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Embargo will expire:
19-Dec-2018 9:00 AM EST
Released to reporters:
12-Dec-2018 10:05 AM EST

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Article ID: 704971

Tuberculosis survives by using host system against itself

University of Notre Dame

In a new study published in the Journal of Experimental Medicine, scientists at the University of Notre Dame have discovered that the pathogen Mycobacterium tuberculosis (MTB) releases RNA into infected cells.

Released:
5-Dec-2018 12:05 PM EST
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  • Embargo expired:
    23-Nov-2018 9:00 AM EST

Article ID: 704067

Breast Cancers Enhance Their Growth by Recruiting Cells From Bone Marrow

The Rockefeller University Press

Researchers in Israel have discovered that breast tumors can boost their growth by recruiting stromal cells originally formed in the bone marrow. The study, which will be published November 23 in the Journal of Experimental Medicine, reveals that the recruitment of bone marrow–derived fibroblasts lowers the odds of surviving breast cancer, but suggests that targeting these cells could be an effective way of treating the disease.

Released:
15-Nov-2018 10:05 AM EST
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  • Embargo expired:
    18-Oct-2018 9:00 AM EDT

Article ID: 702172

Researchers Describe Novel Immune Syndrome

The Rockefeller University Press

Researchers from Australia and Japan have discovered a new human immunodeficiency syndrome in two patients on separate continents. The study, which will be published October 18 in the Journal of Experimental Medicine, reveals that a mutation in a gene called IKBKB disrupts the immune system, leading to excessive inflammation and the loss of both T and B white blood cells.

Released:
15-Oct-2018 9:45 AM EDT
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Article ID: 701162

T Cells in the Urine of Bladder Cancer Patients Reflect Tumor Environment

The Rockefeller University Press

Scientists in the UK have shown for the first time that immune cells in the urine of bladder cancer patients accurately reflect those in the tumor environment, according to the study “Urine-derived lymphocytes as a non-invasive measure of the bladder tumor immune microenvironment,” by Wong et al., published today in the Journal of Experimental Medicine.

Released:
26-Sep-2018 12:05 PM EDT
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  • Embargo expired:
    5-Sep-2018 9:00 AM EDT

Article ID: 699905

Hypertension Drugs Could Prevent Memory Loss in Lupus Patients, Study Suggests

The Rockefeller University Press

Researchers from The Feinstein Institute for Medical Research have discovered that the activation of brain cells called microglia likely contributes to the memory loss and other cognitive impairments suffered by many patients with systemic lupus erythematosus (SLE). The study, which will be published September 5 in the Journal of Experimental Medicine, shows that ACE inhibitors—a class of drugs commonly used to treat hypertension—can block this process in mice and might therefore be used to preserve the memory of lupus patients.

Released:
4-Sep-2018 8:05 AM EDT
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  • Embargo expired:
    29-Aug-2018 9:00 AM EDT

Article ID: 699337

Researchers Identify New Potential Biotherapy for Alzheimer’s Disease

The Rockefeller University Press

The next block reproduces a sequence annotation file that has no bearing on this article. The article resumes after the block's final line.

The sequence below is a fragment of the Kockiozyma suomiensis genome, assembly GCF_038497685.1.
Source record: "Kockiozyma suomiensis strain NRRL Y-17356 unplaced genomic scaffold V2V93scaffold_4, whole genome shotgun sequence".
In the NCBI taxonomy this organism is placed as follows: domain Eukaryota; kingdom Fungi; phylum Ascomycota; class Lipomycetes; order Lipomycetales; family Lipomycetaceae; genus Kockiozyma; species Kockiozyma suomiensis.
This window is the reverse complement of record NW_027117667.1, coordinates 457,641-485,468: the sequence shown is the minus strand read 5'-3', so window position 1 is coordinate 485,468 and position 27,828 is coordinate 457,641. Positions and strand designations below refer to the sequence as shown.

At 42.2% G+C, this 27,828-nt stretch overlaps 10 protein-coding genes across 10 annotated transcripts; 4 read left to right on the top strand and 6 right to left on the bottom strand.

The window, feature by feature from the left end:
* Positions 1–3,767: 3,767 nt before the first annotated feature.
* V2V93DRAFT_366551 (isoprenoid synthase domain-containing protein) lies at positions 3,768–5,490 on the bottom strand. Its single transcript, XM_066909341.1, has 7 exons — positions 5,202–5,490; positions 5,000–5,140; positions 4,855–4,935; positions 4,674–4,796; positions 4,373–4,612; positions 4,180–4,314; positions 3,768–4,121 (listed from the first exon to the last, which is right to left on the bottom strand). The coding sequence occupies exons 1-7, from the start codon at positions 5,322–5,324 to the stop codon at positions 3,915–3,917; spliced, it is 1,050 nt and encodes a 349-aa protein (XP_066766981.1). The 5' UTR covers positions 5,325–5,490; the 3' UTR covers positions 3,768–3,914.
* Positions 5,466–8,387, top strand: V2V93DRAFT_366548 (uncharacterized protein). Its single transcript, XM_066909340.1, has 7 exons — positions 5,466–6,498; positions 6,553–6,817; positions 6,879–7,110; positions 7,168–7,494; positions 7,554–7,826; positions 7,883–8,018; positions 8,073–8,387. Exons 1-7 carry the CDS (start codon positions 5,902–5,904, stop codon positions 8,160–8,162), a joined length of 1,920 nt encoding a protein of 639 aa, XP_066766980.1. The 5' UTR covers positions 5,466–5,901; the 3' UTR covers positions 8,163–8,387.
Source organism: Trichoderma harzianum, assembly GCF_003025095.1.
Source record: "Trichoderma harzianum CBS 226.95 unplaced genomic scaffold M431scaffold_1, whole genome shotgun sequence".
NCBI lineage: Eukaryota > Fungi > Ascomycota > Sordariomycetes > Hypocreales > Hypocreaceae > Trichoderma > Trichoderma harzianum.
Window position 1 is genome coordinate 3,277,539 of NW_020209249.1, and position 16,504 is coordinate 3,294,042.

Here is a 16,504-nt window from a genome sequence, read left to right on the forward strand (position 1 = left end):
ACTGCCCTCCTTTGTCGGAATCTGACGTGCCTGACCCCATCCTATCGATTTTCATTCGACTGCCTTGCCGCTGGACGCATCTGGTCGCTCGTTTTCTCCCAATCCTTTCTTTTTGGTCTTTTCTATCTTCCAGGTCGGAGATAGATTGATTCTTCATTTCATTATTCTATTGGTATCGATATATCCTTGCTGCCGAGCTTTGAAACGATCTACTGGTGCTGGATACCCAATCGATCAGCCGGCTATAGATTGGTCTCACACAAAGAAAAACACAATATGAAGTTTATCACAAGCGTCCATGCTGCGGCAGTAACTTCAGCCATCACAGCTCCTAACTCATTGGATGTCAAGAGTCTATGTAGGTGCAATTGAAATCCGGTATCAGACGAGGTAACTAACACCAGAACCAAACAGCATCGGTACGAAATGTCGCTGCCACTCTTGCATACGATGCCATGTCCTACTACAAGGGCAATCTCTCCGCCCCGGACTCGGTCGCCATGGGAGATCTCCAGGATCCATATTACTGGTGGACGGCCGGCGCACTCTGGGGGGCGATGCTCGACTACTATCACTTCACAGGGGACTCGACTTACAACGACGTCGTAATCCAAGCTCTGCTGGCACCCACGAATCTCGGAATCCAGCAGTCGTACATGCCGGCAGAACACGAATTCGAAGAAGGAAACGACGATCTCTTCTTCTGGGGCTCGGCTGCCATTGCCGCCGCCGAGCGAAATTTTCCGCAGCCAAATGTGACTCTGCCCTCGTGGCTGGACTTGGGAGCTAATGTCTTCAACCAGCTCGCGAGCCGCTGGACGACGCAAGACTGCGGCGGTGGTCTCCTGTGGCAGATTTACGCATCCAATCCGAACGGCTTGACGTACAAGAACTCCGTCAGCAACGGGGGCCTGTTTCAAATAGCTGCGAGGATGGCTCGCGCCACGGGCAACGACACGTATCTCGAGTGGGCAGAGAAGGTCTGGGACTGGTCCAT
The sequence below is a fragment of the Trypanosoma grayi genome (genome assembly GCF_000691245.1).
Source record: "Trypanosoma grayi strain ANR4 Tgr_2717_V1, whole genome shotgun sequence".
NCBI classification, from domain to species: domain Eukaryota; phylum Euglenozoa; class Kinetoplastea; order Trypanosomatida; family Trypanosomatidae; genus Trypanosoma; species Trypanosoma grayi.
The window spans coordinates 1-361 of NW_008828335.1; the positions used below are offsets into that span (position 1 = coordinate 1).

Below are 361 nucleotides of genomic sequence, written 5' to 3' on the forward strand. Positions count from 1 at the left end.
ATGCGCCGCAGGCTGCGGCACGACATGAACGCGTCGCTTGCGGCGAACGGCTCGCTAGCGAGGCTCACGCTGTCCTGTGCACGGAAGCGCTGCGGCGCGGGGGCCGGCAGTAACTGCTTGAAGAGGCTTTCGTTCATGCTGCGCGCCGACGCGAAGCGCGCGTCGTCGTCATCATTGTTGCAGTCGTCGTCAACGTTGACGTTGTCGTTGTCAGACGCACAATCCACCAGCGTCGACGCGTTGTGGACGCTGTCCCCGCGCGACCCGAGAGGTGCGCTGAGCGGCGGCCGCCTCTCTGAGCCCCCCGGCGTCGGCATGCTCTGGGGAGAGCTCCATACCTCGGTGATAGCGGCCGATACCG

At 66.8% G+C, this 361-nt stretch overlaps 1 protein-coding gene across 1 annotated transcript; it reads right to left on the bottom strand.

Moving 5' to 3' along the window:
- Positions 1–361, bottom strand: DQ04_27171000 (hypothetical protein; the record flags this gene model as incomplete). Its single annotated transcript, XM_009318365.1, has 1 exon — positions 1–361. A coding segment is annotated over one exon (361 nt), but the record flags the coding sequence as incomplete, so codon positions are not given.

Researchers at the University of Florida have discovered that a modified version of an important immune cell protein could be used to treat Alzheimer’s disease. The study, which will be published August 29 in the Journal of Experimental Medicine, reveals that soluble versions of a protein called TLR5 can reduce the buildup of amyloid plaques in the brains of Alzheimer’s disease model mice and prevent the toxic peptide that forms these plaques from killing neurons.

Released:
22-Aug-2018 9:50 AM EDT
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  • Embargo expired:
    16-Aug-2018 9:00 AM EDT

Article ID: 699041

Researchers Reveal Miscarriage Cause, Key Cellular Targets of Potential Drugs

University of North Carolina Health Care System

Researchers discovered a gene mutation underlying hydrops fetalis – a fatal condition to fetuses. The proteins at the center of this finding are implicated in a number of diseases, opening avenues of potential drug discovery related to migraines, diabetes, osteoporosis, and other conditions.

Released:
15-Aug-2018 1:05 PM EDT
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  • Embargo expired:
    24-Jul-2018 9:00 AM EDT

Article ID: 697514

Host Antibodies Shape Gut Microbiome by Changing Bacteria Gene Expression

The Rockefeller University Press

Researchers at the RIKEN Center for Integrative Medical Science in Japan have discovered how antibodies secreted in the gut promote the growth of beneficial bacteria. Their study, which will be published July 24 in the Journal of Experimental Medicine, shows that immunoglobulin A (IgA) antibodies can alter the expression of bacterial genes, allowing different bacterial species to cooperate with each other and form a community that can protect the body from disease.

Released:
17-Jul-2018 10:50 AM EDT
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Article ID: 696660

Immune Cells That Create and Sustain Chronic Inflammatory Bowel Disease Identified

University of Alabama at Birmingham

In preclinical experiments, Laurie Harrington and colleagues have discovered a subset of immune cells that create and sustain chronic inflammatory bowel disease. These cells could become potential therapeutic targets to ameliorate or cure Crohn’s disease and ulcerative colitis.

Released:
26-Jun-2018 2:05 PM EDT

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